from the Treadmill)

Half way through my hour on the treadmill, it
becomes very hard to keep going.

It’s exhausting and the goal seems so far

I find it’s a lot like implementing change.

Do you think the strategies to manage “goal
fatigue” on the treadmill could be adapted to managing goals in an organization?

Your Team and Manage Perspective

I start my workout with the treadmill display showing
Time Elapsed. Being full of energy at
the onset, watching my progress toward goal is invigorating.

When I start to get tired, I switch to the Time
Remaining view. As I watch the time
between me and my goal decrease, the probability I’ll abandon my workout also

the Pace and Enable Interim Celebrations

My playlist is ordered to inspire a fast start, followed
by a solid pace, a burst of energy in the middle, and then another solid pace carried
through until the end.

When I start to get tired midway, up-beat songs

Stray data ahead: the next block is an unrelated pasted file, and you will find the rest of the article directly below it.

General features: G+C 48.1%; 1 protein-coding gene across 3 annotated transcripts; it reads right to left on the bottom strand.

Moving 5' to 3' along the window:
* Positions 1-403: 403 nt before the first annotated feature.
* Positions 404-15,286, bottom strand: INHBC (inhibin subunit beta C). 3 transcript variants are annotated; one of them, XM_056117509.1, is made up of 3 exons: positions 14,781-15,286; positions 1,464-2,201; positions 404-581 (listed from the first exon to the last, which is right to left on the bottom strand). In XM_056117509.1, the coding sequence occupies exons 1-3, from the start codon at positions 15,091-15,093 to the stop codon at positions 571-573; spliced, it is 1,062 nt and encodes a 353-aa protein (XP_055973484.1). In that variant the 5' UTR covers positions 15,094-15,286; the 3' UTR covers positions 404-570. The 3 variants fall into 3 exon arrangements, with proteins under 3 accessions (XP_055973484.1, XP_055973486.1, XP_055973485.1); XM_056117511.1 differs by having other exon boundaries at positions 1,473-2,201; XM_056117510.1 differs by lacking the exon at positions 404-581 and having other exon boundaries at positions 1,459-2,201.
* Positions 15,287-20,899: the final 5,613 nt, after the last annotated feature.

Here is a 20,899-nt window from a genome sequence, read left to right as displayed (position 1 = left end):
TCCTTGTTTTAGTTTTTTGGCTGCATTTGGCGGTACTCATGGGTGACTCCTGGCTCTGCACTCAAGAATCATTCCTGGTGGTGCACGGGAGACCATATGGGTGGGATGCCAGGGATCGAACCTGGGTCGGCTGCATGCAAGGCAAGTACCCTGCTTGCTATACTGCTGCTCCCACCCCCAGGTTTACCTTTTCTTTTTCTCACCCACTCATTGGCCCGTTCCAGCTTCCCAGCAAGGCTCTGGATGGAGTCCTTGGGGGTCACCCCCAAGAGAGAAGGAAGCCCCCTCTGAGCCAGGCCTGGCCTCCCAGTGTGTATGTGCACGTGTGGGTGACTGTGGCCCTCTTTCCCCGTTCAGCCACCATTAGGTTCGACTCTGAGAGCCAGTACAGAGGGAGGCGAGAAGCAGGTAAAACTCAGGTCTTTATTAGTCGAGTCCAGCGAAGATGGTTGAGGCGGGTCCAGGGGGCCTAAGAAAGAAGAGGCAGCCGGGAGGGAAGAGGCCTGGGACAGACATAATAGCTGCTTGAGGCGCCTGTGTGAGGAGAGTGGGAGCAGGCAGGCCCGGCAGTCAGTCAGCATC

come on to get me moving. They are both
rewarding and motivational.

When I’m exceptionally pessimistic about my
ability to continue, I set mini goals.

I might time how long it takes for me to go a quarter
mile, calculate at what time the next quarter mile should elapse, and then see
how close my prediction was to the actual time. Increasing my accuracy becomes
its own reward.

it Attainable and Make it Public

Ever since I decided to write about my treadmill
experience, it’s harder to quit before I’m done. It’s like you’re all watching.

How could I say: “Well I run into trouble about
halfway through my workout and quit when I’m three quarters of the way done.”

How helpful is that?

We could probably all agree that the best part of working out is when it’s over.

What a great feeling!

But remember this, the difficulty of the task is
one of the reasons it feels so good to complete it.